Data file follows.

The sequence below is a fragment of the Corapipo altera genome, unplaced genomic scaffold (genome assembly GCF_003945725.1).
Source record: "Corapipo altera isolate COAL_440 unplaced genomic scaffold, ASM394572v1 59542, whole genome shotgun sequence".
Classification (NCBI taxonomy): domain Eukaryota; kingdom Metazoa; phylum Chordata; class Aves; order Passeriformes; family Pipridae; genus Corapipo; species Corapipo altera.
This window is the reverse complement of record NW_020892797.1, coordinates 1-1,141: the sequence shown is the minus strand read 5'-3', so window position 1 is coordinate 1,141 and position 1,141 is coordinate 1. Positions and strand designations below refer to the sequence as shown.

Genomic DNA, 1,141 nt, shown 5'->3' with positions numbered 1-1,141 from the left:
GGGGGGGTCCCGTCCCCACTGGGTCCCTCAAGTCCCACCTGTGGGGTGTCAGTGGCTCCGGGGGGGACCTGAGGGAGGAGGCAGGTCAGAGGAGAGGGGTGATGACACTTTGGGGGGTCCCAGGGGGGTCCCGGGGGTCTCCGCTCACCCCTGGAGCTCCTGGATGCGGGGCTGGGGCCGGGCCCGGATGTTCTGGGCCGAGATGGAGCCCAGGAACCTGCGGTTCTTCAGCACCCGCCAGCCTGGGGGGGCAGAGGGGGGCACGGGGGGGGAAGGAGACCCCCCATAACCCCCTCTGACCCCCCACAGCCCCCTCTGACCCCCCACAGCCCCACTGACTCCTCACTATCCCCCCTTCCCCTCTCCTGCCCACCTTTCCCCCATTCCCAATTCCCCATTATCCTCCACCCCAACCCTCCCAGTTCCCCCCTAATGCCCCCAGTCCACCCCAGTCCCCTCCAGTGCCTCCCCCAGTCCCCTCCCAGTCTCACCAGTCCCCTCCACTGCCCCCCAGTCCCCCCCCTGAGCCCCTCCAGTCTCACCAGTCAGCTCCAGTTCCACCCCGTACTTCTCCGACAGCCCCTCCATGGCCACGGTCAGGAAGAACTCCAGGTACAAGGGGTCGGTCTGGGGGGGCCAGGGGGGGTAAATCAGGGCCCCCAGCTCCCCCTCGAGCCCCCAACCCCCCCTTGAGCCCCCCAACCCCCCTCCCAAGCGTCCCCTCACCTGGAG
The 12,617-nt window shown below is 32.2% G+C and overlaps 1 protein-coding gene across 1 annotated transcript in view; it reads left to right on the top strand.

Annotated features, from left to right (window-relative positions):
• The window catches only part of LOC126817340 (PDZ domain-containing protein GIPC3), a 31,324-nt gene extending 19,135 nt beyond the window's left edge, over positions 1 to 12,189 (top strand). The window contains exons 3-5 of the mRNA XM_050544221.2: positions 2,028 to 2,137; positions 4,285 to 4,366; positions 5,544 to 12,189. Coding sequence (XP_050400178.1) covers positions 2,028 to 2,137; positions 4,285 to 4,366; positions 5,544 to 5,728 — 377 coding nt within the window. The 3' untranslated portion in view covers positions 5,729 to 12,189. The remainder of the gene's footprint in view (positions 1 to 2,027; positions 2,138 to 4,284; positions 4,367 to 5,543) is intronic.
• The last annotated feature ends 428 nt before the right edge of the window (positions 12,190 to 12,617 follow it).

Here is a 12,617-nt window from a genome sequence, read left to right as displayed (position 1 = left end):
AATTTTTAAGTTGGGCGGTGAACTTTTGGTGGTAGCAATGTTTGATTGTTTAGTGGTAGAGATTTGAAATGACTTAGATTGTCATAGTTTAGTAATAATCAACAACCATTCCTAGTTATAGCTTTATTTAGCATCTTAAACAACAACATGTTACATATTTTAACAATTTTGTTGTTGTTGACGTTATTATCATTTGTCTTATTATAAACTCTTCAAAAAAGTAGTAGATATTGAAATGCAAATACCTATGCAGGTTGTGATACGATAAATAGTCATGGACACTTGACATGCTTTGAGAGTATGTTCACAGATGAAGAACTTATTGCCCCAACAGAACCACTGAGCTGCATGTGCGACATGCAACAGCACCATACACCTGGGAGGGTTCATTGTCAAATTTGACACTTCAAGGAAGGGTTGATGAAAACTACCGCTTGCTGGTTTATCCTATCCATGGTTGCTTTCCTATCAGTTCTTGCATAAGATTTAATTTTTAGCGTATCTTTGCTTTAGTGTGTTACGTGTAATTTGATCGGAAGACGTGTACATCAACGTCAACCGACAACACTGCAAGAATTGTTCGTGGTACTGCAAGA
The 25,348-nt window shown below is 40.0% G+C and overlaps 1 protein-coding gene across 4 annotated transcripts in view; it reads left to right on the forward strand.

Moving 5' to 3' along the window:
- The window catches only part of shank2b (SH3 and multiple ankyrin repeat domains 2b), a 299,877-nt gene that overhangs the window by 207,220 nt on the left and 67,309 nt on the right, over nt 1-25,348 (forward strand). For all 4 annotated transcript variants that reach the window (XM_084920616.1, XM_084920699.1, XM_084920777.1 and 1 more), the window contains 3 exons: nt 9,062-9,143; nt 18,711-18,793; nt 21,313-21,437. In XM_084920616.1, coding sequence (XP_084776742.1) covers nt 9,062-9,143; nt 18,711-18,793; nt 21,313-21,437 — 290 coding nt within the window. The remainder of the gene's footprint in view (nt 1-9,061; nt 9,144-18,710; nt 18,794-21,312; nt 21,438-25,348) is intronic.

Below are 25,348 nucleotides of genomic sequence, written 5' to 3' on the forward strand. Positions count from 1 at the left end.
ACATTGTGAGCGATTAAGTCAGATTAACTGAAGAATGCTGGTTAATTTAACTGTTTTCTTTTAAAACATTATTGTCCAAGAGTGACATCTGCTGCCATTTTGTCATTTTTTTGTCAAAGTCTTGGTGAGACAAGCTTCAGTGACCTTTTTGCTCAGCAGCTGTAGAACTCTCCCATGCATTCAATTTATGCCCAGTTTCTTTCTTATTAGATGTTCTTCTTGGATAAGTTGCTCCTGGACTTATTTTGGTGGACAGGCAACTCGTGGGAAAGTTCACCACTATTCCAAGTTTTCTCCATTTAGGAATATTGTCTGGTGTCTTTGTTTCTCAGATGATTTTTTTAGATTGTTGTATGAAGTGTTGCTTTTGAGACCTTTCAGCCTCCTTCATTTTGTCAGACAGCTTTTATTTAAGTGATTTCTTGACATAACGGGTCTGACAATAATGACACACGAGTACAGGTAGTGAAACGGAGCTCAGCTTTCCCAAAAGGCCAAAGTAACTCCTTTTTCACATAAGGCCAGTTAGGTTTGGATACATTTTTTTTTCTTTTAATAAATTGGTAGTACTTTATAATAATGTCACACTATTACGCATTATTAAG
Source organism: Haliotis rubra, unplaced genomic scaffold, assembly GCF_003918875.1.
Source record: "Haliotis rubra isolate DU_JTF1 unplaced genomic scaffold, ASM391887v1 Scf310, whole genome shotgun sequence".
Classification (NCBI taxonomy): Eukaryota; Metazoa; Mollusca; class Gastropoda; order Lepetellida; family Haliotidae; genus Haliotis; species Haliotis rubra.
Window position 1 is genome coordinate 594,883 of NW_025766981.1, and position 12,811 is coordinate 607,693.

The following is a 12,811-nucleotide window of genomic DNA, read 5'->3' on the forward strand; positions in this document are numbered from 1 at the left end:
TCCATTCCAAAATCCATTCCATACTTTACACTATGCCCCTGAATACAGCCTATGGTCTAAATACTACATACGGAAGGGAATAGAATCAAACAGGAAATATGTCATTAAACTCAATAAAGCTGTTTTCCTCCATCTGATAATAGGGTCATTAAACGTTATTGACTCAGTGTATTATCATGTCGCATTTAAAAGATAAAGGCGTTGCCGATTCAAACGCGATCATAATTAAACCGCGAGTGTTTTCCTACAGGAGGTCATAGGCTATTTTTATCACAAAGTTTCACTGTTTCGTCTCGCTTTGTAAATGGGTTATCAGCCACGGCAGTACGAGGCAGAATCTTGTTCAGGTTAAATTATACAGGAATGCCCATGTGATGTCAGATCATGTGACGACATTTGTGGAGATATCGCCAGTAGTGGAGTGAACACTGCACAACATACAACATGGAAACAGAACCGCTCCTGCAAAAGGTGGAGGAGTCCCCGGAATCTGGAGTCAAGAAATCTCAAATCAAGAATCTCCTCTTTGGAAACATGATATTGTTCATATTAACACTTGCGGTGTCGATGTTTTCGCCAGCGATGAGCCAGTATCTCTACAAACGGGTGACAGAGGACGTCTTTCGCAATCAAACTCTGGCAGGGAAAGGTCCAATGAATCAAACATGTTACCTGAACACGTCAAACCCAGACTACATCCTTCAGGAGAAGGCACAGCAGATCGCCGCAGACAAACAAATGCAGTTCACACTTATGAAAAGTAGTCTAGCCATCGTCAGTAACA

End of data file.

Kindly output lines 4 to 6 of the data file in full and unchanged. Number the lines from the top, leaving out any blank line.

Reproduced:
This window is the reverse complement of record NW_020892797.1, coordinates 1-1,141: the sequence shown is the minus strand read 5'-3', so window position 1 is coordinate 1,141 and position 1,141 is coordinate 1. Positions and strand designations below refer to the sequence as shown.

Genomic DNA, 1,141 nt, shown 5'->3' with positions numbered 1-1,141 from the left:
GGGGGGGTCCCGTCCCCACTGGGTCCCTCAAGTCCCACCTGTGGGGTGTCAGTGGCTCCGGGGGGGACCTGAGGGAGGAGGCAGGTCAGAGGAGAGGGGTGATGACACTTTGGGGGGTCCCAGGGGGGTCCCGGGGGTCTCCGCTCACCCCTGGAGCTCCTGGATGCGGGGCTGGGGCCGGGCCCGGATGTTCTGGGCCGAGATGGAGCCCAGGAACCTGCGGTTCTTCAGCACCCGCCAGCCTGGGGGGGCAGAGGGGGGCACGGGGGGGGAAGGAGACCCCCCATAACCCCCTCTGACCCCCCACAGCCCCCTCTGACCCCCCACAGCCCCACTGACTCCTCACTATCCCCCCTTCCCCTCTCCTGCCCACCTTTCCCCCATTCCCAATTCCCCATTATCCTCCACCCCAACCCTCCCAGTTCCCCCCTAATGCCCCCAGTCCACCCCAGTCCCCTCCAGTGCCTCCCCCAGTCCCCTCCCAGTCTCACCAGTCCCCTCCACTGCCCCCCAGTCCCCCCCCTGAGCCCCTCCAGTCTCACCAGTCAGCTCCAGTTCCACCCCGTACTTCTCCGACAGCCCCTCCATGGCCACGGTCAGGAAGAACTCCAGGTACAAGGGGTCGGTCTGGGGGGGCCAGGGGGGGTAAATCAGGGCCCCCAGCTCCCCCTCGAGCCCCCAACCCCCCCTTGAGCCCCCCAACCCCCCTCCCAAGCGTCCCCTCACCTGGAG